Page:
January 2024 – Newsletter

On Thursday, January 18, 2024, natural gas futures for the prompt month commenced trading at $2.824, marking a decrease from the previous day’s closing price of $2.870. The storage report for the week ending January 12 revealed a withdrawal of 154 BCF, falling short of analysts’ expectations of 176 BCF. This unexpected deviation triggered a downward spiral in the market, impacting not only the prompt month of February 2024 but also extending to all futures contracts up to the year 2025. As of January 12, storage volumes had increased by 12.4% compared to the same period the previous year, surpassing the 5-year average by 11.2%, a phenomenon not seen in quite some time. If the withdrawal rate continues at the five-year average of 13.8 Bcf per day for the remaining period, the total inventory on March 31 is projected to be 1,763 Bcf. This would be 130 Bcf higher than the five-year average of 1,633 Bcf for the same period.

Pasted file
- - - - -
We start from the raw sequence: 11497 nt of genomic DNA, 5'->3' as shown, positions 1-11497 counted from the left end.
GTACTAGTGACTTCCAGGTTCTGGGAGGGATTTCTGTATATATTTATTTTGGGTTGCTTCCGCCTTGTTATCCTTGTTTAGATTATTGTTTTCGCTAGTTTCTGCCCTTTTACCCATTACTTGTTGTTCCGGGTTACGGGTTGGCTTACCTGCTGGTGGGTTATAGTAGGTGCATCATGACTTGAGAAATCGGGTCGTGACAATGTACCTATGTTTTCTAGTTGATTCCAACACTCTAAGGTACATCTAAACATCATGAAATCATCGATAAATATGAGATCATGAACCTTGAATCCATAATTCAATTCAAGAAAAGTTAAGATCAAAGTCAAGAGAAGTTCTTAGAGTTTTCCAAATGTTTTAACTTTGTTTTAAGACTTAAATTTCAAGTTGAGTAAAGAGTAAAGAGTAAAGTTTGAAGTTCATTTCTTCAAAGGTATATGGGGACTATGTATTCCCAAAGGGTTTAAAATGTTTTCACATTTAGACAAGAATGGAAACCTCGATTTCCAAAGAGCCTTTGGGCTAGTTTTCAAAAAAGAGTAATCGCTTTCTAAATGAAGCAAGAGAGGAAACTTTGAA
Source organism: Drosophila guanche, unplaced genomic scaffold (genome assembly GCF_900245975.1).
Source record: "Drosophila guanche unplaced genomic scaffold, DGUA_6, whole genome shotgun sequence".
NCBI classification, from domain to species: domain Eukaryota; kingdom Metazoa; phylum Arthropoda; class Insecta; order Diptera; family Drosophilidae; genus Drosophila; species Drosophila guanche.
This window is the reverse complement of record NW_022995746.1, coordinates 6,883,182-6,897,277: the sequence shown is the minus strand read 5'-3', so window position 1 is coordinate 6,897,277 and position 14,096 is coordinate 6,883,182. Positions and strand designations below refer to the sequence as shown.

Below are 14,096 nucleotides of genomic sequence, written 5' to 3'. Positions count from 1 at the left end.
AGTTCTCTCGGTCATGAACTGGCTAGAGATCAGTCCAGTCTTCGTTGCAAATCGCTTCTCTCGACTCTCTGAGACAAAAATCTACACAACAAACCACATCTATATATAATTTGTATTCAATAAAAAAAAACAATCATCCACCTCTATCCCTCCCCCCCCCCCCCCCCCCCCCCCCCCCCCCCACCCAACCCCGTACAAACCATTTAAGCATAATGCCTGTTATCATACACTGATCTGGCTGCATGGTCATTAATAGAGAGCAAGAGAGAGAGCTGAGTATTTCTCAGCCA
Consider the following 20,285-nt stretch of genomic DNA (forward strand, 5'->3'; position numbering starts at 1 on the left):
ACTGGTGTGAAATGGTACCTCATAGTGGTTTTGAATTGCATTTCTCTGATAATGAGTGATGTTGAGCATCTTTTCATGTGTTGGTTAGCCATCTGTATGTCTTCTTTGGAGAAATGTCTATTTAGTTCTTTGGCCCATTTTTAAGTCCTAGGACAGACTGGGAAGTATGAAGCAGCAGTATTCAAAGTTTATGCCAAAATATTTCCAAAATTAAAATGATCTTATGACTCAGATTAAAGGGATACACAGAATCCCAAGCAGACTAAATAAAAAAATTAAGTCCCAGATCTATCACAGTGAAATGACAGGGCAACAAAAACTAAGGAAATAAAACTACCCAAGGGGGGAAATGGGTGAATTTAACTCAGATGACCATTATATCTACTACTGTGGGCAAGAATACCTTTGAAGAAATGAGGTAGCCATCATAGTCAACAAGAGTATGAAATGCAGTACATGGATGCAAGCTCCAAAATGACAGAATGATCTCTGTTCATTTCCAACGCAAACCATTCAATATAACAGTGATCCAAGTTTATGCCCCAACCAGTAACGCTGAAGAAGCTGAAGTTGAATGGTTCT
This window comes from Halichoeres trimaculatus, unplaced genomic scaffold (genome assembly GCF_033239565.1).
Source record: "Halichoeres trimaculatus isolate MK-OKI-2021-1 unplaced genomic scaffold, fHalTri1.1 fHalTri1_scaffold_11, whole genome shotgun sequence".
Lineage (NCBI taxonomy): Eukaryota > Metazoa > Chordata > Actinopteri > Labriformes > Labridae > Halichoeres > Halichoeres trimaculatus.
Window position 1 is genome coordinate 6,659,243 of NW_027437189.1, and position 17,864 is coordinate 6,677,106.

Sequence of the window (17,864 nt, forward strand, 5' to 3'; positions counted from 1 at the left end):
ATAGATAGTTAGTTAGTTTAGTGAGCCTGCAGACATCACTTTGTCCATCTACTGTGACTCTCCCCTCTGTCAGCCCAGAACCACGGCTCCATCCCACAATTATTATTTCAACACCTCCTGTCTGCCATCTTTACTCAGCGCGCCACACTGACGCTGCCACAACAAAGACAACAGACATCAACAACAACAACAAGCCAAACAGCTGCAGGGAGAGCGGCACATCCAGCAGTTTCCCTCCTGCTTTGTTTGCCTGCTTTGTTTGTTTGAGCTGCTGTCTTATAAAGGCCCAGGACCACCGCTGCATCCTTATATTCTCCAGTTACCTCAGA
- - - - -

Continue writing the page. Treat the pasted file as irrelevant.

By the close of trading on Thursday, the February 2024 future had breached the $2.70 threshold, concluding at $2.697. As market activities resumed on Friday, January 19, 2024, the downward trend persisted for both the prompt month and futures contracts through the end of 2025. At 10:15 AM on January 19, the prompt month experienced a further sell-off, dropping to $2.595, reflecting an additional decrease of 3.78%. This decline was indicative of the current storage strength and the absence of impending volatile weather conditions. From Wednesday, January 17th, to Wednesday, January 24th, spot prices for natural gas experienced declines at various locations, primarily due to a widespread increase in temperatures across the nation, resulting in reduced consumption. Price fluctuations ranged from a significant decrease of $1.31/MMBtu at Northwest Sumas to a modest increase of 91 cents at Algonquin Citygate.